FAQ: Why Does My Bank Want a Phase I or Phase II ESA?

Learn about Bank Requirements for Phase I or Phase II Environmental Site Assessments

Why does my bank want a Phase I ESA?

When purchasing or refinancing a property, many people have questions about the Phase I and Phase II ESA situation. A general question people wonder about is why their bank is demanding a Phase I, or in sometimes, a Phase II ESA on a particular property.

If this wasn’t thoroughly explained to you by your bank or lending institution, or you aren’t completely certain what a Phase I ESA is, or if you wonder why a bank may require a Phase I or Phase II ESA, you’ll find some answers here.  Just remember that Lougheed Engineering a bank – so you should really have your bank give you the final answer.  We’ll discuss what the experts in the financial field usually say when it comes to Phase I work.

Why do banks require a Phase I or Phase II Environmental Site Assessment?

The brief answer is because you’re are borrowing their money, and they need to limit their risk.  If you don’t follow their requirements, they probably will not lend you the money.

Let’s consider that for a minute. If you want to finance (or refinance) property, you will need money.  To get the money, you use some type of lending institution, such as a bank, and ask for a loan.  That loan comes with conditions, and some of those conditions are in place to protect the bank.   A Phase I ESA is a tool that shields the bank in case the property is found to be contaminated. Why? Because contaminated properties need to be cleaned up, and cleaning up contamination is costly!

The bank wants you to get a Phase I so that they are certain you are not buying a contaminated property. If you are, and the Phase I ESA indicates that there might be contamination on the property, then the bank probably will ask for more information about the contamination.  This further inquire is typically in the form of a Phase II ESA.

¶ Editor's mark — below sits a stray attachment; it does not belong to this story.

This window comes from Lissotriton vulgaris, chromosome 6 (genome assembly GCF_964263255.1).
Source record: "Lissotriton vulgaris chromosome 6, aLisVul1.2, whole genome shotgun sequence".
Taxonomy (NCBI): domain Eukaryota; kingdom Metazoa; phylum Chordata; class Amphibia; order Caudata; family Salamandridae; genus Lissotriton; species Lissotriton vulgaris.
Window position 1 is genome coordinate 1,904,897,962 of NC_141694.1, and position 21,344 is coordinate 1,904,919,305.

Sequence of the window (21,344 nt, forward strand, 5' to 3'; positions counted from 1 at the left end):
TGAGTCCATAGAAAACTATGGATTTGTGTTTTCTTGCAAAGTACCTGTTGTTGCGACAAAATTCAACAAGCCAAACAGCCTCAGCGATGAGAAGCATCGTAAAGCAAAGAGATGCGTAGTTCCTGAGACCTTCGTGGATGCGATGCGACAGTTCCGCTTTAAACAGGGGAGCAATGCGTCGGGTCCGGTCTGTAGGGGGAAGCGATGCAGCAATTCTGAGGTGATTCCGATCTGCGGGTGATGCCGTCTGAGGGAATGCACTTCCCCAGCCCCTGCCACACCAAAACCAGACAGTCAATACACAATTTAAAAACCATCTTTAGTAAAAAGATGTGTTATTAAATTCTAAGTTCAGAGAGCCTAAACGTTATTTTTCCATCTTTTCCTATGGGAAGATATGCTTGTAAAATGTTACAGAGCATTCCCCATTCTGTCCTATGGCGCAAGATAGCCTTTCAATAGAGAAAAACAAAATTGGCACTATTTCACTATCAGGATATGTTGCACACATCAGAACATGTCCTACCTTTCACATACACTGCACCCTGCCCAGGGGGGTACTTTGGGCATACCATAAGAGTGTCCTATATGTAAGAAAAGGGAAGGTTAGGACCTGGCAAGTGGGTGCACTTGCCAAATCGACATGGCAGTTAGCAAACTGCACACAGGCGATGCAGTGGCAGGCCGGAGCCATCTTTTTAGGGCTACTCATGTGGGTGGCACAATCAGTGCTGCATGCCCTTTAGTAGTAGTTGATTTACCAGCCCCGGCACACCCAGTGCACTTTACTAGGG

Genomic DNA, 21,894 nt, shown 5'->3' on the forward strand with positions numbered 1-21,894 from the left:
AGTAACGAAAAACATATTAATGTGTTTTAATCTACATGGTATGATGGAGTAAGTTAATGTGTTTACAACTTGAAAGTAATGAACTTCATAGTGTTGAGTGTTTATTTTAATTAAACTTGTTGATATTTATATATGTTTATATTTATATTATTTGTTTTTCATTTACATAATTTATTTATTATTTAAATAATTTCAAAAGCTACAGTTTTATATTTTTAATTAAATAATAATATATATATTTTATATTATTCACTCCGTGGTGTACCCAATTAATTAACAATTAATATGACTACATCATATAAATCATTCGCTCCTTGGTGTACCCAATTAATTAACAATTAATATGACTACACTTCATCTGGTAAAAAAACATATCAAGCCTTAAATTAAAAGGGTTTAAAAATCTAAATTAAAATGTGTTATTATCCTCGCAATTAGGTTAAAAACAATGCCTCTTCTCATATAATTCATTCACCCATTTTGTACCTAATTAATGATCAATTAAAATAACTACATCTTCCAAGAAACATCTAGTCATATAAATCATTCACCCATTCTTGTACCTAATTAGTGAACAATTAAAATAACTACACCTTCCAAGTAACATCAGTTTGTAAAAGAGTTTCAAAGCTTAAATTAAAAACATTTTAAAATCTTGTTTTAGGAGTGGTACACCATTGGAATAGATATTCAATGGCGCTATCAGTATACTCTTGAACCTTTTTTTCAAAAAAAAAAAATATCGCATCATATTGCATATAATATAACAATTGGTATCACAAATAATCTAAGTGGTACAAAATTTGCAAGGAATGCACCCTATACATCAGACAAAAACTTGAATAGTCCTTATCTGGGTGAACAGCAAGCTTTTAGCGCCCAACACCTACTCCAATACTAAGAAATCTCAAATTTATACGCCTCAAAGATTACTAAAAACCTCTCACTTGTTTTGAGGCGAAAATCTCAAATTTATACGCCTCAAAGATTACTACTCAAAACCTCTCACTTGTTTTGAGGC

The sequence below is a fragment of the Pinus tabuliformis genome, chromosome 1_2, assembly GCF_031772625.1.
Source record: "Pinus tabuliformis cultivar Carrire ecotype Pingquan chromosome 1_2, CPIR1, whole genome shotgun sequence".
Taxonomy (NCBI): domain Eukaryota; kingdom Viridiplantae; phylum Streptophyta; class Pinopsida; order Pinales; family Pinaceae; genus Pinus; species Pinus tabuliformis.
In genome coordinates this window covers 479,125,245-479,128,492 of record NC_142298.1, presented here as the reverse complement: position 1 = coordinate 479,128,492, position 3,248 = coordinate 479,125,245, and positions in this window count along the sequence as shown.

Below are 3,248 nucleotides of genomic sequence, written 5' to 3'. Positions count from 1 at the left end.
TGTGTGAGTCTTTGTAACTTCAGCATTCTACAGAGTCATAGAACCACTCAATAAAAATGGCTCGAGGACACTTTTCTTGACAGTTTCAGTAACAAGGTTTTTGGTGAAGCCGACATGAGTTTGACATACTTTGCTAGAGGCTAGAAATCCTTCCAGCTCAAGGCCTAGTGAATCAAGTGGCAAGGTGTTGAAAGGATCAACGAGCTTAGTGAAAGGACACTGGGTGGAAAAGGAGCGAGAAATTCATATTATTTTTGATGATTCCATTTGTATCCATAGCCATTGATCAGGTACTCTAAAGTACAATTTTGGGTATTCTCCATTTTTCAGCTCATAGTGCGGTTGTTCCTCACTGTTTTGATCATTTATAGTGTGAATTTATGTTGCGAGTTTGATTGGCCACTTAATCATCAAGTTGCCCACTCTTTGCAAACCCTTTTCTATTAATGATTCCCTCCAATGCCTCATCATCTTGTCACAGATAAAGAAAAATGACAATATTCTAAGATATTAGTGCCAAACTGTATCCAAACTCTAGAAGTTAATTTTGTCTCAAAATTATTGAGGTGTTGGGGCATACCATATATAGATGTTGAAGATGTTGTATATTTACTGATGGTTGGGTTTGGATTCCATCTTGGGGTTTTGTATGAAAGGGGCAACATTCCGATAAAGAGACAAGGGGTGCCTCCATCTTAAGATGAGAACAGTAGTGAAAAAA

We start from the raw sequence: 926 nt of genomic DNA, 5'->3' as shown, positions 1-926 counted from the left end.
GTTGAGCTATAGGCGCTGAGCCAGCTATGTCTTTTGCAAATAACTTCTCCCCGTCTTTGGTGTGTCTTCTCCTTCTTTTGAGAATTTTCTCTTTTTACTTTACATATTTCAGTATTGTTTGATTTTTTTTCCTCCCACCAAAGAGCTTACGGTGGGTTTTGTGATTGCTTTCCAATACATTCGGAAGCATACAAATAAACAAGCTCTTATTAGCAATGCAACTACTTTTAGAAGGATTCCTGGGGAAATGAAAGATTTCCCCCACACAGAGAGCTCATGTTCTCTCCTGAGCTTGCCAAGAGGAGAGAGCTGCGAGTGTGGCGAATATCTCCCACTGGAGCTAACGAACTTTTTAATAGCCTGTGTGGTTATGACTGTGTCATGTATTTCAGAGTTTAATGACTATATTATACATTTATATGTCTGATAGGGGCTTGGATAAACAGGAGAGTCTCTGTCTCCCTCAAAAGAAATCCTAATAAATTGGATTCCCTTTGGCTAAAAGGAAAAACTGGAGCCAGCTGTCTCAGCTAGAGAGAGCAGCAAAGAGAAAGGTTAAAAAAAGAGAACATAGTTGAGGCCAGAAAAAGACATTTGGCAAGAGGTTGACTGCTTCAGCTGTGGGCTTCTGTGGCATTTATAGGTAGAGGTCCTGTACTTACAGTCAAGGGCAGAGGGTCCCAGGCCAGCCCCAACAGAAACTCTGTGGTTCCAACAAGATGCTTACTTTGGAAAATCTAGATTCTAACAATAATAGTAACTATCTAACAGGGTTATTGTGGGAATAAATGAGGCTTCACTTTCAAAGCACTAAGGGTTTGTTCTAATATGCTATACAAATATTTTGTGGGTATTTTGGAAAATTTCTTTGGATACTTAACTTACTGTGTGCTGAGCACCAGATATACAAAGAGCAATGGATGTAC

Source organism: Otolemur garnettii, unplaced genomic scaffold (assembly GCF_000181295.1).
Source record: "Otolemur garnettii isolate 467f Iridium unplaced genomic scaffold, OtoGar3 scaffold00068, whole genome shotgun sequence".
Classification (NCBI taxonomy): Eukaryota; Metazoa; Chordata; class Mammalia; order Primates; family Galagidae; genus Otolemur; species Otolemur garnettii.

Why does the bank care if I buy a contaminated property?

In a worst-case situation, you might walk away from the property.  Whether this is due to financial hardships or because you discover it is contaminated and you decide to stop paying the loan.  If this happens, the bank may foreclose and become the owner of the property.  Keep in mind, the bank never wants to become the owner of contaminated property.

Simply put, banks don’t want the liability of owning a piece of property that is potentially be contaminated.  Then the bank is in the position of costing them money to either sell the property at a loss or pay for remediation.

Will a bank always require a Phase I or Phase II ESA?

In our experience, we’ve never spoken to anyone who has obtained financing through a lending institution, such as a bank, without having to get a Phase I initially.  And sometimes, depending on the situation, Phase II is required (if the Phase I review recommends further investigation.)

Will a bank always require you to get a Phase I ESA?  Possibilities are high that they will.  When in doubt, we highly recommend that talk to your lender. Put yourself in the bank’s place.  They’re lending you money, and in a worst-case situation, they could owning that property if you can’t pay for it.  Banks don’t want to finance, or potentially own a property there is contaminated.

My bank told me I must have a Phase I Environmental Site Assessment at the last minute!

This happens often in our experience.   We recommend you speak to your lender as early as possible about Phase I work.  We often hear from people who have “a week or two to get a Phase I done” and are astounded that it will be expensive than they imagined.  Or the investigation might not give them the liability assurance they need because it’s done in such a rush.  Be conscious that if you’re purchasing property and are trying to secure financing through a bank, a Phase I ESA is extremely likely.

If you’re curious about the details of getting a Phase I, we’d love to help you. We work with people all the time on Phase I projects, whether they’re new to the topic, or seasoned experts.  Moreover, we work with many banks and lending institutions so we know the ropes.   Feel free to click here to contact us online.

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